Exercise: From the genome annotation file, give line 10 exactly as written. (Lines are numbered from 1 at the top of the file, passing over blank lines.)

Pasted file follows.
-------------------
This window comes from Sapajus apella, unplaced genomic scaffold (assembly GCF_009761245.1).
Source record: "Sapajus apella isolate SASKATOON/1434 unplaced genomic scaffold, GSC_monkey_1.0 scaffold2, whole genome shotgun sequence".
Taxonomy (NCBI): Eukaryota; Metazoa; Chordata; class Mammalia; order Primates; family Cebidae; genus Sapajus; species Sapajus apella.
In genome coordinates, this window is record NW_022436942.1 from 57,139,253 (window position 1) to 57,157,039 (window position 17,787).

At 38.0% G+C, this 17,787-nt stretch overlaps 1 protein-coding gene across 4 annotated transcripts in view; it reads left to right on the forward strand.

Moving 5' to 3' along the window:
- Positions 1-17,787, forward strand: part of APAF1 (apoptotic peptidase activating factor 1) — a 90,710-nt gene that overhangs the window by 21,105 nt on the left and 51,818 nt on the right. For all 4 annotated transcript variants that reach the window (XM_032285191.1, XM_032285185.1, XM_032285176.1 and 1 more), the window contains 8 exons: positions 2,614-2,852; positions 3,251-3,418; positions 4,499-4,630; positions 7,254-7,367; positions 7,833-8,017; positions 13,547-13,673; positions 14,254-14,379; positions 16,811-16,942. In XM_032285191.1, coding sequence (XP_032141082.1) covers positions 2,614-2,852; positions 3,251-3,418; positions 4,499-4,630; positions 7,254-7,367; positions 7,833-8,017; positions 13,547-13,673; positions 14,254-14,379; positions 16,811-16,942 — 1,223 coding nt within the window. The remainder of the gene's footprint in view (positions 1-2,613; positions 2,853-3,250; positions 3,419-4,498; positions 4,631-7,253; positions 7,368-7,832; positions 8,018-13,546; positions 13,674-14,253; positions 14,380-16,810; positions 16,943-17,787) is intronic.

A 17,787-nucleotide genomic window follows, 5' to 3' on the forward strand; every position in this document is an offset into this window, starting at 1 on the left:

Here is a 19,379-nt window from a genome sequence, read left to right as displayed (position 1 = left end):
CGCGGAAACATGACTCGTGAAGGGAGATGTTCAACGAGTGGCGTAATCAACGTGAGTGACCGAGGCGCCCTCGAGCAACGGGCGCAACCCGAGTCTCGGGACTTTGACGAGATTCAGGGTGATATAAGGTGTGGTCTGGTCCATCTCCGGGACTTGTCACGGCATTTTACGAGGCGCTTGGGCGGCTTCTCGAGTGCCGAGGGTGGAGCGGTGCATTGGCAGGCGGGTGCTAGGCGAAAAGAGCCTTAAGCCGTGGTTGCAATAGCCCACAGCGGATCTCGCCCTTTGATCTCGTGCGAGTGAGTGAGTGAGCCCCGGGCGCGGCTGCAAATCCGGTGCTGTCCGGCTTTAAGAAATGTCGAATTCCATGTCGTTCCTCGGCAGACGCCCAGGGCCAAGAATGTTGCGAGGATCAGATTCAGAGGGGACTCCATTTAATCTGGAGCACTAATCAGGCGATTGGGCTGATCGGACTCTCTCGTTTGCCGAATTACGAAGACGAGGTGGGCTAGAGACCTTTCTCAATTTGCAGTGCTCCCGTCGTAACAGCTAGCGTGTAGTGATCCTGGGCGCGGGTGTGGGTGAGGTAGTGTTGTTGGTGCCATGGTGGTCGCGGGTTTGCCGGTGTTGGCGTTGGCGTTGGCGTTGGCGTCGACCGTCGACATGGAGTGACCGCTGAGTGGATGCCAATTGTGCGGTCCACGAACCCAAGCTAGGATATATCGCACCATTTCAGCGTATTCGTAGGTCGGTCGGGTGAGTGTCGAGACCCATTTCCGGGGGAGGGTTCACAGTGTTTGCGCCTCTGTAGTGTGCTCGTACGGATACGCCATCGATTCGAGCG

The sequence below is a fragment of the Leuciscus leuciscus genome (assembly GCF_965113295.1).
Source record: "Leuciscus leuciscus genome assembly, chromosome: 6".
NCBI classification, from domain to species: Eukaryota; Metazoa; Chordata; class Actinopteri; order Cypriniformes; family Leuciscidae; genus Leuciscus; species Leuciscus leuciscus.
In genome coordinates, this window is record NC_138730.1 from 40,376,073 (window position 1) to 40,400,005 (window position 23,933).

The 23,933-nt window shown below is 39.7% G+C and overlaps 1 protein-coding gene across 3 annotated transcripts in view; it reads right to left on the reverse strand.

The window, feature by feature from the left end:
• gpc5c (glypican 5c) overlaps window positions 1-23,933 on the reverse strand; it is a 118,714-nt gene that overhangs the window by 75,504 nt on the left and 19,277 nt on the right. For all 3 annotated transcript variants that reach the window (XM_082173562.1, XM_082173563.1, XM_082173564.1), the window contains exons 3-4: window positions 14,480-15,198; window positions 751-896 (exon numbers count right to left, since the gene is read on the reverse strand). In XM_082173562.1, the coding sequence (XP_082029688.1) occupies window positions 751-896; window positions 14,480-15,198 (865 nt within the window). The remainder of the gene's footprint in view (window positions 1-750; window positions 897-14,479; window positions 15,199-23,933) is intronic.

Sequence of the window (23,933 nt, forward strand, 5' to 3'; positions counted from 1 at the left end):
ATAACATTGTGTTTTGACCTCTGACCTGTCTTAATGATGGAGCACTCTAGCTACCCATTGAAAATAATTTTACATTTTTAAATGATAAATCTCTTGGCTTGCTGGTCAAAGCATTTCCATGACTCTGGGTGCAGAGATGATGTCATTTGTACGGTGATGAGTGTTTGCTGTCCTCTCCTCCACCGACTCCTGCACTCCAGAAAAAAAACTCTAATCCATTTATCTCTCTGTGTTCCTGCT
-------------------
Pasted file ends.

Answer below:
CGCGGAAACATGACTCGTGAAGGGAGATGTTCAACGAGTGGCGTAATCAACGTGAGTGACCGAGGCGCCCTCGAGCAACGGGCGCAACCCGAGTCTCGGGACTTTGACGAGATTCAGGGTGATATAAGGTGTGGTCTGGTCCATCTCCGGGACTTGTCACGGCATTTTACGAGGCGCTTGGGCGGCTTCTCGAGTGCCGAGGGTGGAGCGGTGCATTGGCAGGCGGGTGCTAGGCGAAAAGAGCCTTAAGCCGTGGTTGCAATAGCCCACAGCGGATCTCGCCCTTTGATCTCGTGCGAGTGAGTGAGTGAGCCCCGGGCGCGGCTGCAAATCCGGTGCTGTCCGGCTTTAAGAAATGTCGAATTCCATGTCGTTCCTCGGCAGACGCCCAGGGCCAAGAATGTTGCGAGGATCAGATTCAGAGGGGACTCCATTTAATCTGGAGCACTAATCAGGCGATTGGGCTGATCGGACTCTCTCGTTTGCCGAATTACGAAGACGAGGTGGGCTAGAGACCTTTCTCAATTTGCAGTGCTCCCGTCGTAACAGCTAGCGTGTAGTGATCCTGGGCGCGGGTGTGGGTGAGGTAGTGTTGTTGGTGCCATGGTGGTCGCGGGTTTGCCGGTGTTGGCGTTGGCGTTGGCGTTGGCGTCGACCGTCGACATGGAGTGACCGCTGAGTGGATGCCAATTGTGCGGTCCACGAACCCAAGCTAGGATATATCGCACCATTTCAGCGTATTCGTAGGTCGGTCGGGTGAGTGTCGAGACCCATTTCCGGGGGAGGGTTCACAGTGTTTGCGCCTCTGTAGTGTGCTCGTACGGATACGCCATCGATTCGAGCG